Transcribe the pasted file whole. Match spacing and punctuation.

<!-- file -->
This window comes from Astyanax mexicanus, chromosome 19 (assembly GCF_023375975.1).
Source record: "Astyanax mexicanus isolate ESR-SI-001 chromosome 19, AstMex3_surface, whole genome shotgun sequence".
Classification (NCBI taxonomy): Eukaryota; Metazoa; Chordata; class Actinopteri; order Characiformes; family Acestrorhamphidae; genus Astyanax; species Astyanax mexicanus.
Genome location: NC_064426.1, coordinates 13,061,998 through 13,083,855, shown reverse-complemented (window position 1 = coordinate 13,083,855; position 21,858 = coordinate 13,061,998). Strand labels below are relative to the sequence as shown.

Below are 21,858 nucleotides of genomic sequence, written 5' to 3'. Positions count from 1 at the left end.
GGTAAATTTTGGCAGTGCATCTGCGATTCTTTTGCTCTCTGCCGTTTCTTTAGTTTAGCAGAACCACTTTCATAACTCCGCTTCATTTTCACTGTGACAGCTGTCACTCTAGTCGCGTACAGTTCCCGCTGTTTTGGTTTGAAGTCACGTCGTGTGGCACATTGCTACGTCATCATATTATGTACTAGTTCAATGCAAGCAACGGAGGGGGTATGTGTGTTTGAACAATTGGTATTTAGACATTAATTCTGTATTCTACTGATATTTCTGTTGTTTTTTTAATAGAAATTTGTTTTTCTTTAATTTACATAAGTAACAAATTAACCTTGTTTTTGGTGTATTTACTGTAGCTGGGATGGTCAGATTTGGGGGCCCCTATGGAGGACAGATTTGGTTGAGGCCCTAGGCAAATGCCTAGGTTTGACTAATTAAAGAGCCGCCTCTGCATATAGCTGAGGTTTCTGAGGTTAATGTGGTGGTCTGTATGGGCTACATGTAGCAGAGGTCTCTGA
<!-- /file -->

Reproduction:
This window comes from Astyanax mexicanus, chromosome 19 (assembly GCF_023375975.1).
Source record: "Astyanax mexicanus isolate ESR-SI-001 chromosome 19, AstMex3_surface, whole genome shotgun sequence".
Classification (NCBI taxonomy): Eukaryota; Metazoa; Chordata; class Actinopteri; order Characiformes; family Acestrorhamphidae; genus Astyanax; species Astyanax mexicanus.
Genome location: NC_064426.1, coordinates 13,061,998 through 13,083,855, shown reverse-complemented (window position 1 = coordinate 13,083,855; position 21,858 = coordinate 13,061,998). Strand labels below are relative to the sequence as shown.

Below are 21,858 nucleotides of genomic sequence, written 5' to 3'. Positions count from 1 at the left end.
GGTAAATTTTGGCAGTGCATCTGCGATTCTTTTGCTCTCTGCCGTTTCTTTAGTTTAGCAGAACCACTTTCATAACTCCGCTTCATTTTCACTGTGACAGCTGTCACTCTAGTCGCGTACAGTTCCCGCTGTTTTGGTTTGAAGTCACGTCGTGTGGCACATTGCTACGTCATCATATTATGTACTAGTTCAATGCAAGCAACGGAGGGGGTATGTGTGTTTGAACAATTGGTATTTAGACATTAATTCTGTATTCTACTGATATTTCTGTTGTTTTTTTAATAGAAATTTGTTTTTCTTTAATTTACATAAGTAACAAATTAACCTTGTTTTTGGTGTATTTACTGTAGCTGGGATGGTCAGATTTGGGGGCCCCTATGGAGGACAGATTTGGTTGAGGCCCTAGGCAAATGCCTAGGTTTGACTAATTAAAGAGCCGCCTCTGCATATAGCTGAGGTTTCTGAGGTTAATGTGGTGGTCTGTATGGGCTACATGTAGCAGAGGTCTCTGA